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Originally published October 5, 2010 at 10:26 AM | Page modified October 6, 2010 at 5:50 PM

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Miserable month for area home sales

King County home sales fell in September for the third straight month. Buyers closed on 1,158 houses last month, a 28 percent drop from...

Seattle Times business reporter

Interactive | National home sales trends

King County home sales fell in September for the third straight month.

Buyers closed on 1,158 houses last month, a 28 percent drop from the same month last year, according to statistics released Tuesday by the Northwest Multiple Listing Service.

It was the worst September in at least five years, and the biggest monthly year-over-year decline since April 2009.

Prices, however, remained stable. The median price of houses that sold last month was $379,950, down less than 1 percent from September 2009.

Sales volumes began dropping after federal tax credits enacted in early 2009 expired earlier this year. The credits spurred a 13-month run of year-over-year increases that ended about when they did, in July.

That's no surprise, said Glenn Crellin, director of the Washington Center for Real Estate Research at Washington State University.

"The tax-credit program accelerated sales activity in the first half of the year, and it borrowed from sales that otherwise would have happened in the second half," he said.

Mike Gain, CEO and managing broker of Prudential Northwest Realty Associates, agreed. "We all knew we were robbing from the future," he said. "We're just all hoping we've hit bottom."

But he said his firm opened a new office Tuesday in Lynnwood — its seventh — "and I wouldn't be doing that if I weren't optimistic about the future."

Historically low interest rates and prices that have dropped nearly 25 percent from their peak in July 2007 should help, Gain said.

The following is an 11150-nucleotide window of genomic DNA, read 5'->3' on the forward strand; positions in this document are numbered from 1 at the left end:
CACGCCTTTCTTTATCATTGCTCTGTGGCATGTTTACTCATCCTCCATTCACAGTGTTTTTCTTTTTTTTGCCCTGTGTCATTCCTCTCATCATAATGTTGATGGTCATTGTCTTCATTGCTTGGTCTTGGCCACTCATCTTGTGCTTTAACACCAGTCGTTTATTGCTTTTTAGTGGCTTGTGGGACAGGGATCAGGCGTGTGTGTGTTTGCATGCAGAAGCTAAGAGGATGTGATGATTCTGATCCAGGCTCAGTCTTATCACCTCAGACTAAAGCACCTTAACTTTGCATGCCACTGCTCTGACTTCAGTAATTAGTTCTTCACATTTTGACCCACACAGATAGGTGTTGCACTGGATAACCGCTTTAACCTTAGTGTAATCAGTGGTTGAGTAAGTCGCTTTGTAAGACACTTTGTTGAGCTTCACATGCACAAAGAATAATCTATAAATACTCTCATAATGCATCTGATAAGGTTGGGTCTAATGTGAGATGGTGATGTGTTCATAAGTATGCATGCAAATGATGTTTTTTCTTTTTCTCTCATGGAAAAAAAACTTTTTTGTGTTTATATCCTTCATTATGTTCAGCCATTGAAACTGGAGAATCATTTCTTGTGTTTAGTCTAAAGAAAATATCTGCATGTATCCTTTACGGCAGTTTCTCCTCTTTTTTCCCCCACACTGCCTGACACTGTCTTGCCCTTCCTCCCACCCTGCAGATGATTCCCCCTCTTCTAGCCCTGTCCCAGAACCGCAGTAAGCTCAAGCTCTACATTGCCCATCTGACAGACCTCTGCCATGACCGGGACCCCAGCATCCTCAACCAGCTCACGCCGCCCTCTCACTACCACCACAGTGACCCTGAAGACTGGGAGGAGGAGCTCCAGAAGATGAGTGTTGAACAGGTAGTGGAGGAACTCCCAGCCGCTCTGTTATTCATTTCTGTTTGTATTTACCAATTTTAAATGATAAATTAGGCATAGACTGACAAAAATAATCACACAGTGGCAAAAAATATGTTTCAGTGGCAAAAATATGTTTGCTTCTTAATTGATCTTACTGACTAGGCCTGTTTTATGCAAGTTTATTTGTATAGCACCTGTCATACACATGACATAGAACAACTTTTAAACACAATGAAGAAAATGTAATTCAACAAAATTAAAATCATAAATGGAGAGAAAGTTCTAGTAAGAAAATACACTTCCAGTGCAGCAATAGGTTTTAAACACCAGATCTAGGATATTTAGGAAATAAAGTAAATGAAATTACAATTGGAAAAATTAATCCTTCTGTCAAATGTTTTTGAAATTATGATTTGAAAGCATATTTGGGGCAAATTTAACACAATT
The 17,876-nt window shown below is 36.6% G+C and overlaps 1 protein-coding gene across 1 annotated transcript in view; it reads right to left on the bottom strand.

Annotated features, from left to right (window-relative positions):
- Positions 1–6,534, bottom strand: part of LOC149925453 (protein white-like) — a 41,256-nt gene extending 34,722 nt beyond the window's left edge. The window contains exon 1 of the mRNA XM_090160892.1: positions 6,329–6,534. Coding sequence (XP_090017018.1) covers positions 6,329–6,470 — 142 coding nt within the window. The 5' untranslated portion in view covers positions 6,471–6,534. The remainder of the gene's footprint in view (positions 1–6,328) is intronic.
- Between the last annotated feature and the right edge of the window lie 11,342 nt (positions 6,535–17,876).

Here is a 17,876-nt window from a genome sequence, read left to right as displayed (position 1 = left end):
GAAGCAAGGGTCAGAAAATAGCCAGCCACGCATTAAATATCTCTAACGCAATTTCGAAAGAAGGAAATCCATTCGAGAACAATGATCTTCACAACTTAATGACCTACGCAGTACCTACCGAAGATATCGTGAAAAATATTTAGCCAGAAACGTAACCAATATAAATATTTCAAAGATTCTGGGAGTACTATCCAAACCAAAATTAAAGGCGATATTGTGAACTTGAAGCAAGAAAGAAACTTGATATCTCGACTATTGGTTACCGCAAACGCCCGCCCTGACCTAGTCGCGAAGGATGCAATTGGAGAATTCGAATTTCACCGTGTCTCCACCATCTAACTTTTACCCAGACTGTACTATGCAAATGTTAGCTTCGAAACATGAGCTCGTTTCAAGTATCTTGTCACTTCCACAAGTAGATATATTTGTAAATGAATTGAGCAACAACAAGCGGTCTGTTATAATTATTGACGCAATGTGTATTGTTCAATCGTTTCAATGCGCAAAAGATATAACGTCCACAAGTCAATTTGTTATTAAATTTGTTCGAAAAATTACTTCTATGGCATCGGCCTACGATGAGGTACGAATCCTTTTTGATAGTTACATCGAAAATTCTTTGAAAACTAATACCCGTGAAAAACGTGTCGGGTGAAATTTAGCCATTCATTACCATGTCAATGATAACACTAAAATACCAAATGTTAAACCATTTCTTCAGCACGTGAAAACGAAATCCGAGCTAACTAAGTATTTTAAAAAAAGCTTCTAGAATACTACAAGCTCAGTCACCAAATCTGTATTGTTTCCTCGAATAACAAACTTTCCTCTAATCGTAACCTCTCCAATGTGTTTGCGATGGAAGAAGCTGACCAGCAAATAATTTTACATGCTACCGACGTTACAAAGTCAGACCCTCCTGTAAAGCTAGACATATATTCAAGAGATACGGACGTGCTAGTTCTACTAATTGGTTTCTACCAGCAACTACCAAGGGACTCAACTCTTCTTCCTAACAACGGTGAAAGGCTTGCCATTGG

House sales in King County fell 12 percent last month from August's total, after month-to-month declines of 11 and 22 percent the previous two months.

That stands in contrast to the rest of the country, where sales have begun to bounce back, said Stan Humphries, chief economist with Seattle-based, the online real-estate marketplace and database.


"That's definitely a worrisome sign," he said.

But the Northwest entered the real-estate downturn later than the rest of the U.S., Humphries said, and may come out of it later.

King County neighborhoods that experienced the steepest drops in September sales from the same month last year included Northeast Seattle (50 percent), South Renton-Benson Hill (55 percent) and Beacon Hill (58 percent).

The Eastside's decline was a relatively modest 18 percent. The median sale price there increased 3.5 percent, while in North King County it rose 3 percent.

King County condo sales were down 22 percent from last September. The median price fell 2 percent, to $240,000.

In Snohomish County, single-family home sales slipped 14 percent year over year. The median sale price, $272,320, was down nearly 8 percent.

Both Gain and Crellin said they don't foresee any big surge in sales for the rest of year.

Lots of people are showing up at his firm's open houses, Gain said, "but they're just very hesitant because there's no sense of urgency."

While sales for the entire year still are running ahead of 2009's pace, they could fall behind by December, Crellin said.

The listing service's median-price figures reflect only houses that sold last month.

Zillow's Home Value Index for King County, which attempts to capture changes in the value of all houses, sold and unsold, was $346,900 in August, the most recent month for which information is available, down 7 percent year-over-year.

The stability in median prices that shows up in the listing service's report is probably because fewer lower-priced houses are selling since the tax credits expired, skewing the median, Humphries said. Prices should drop over the next few months, he said.

Eric Pryne: 206-464-2231 or

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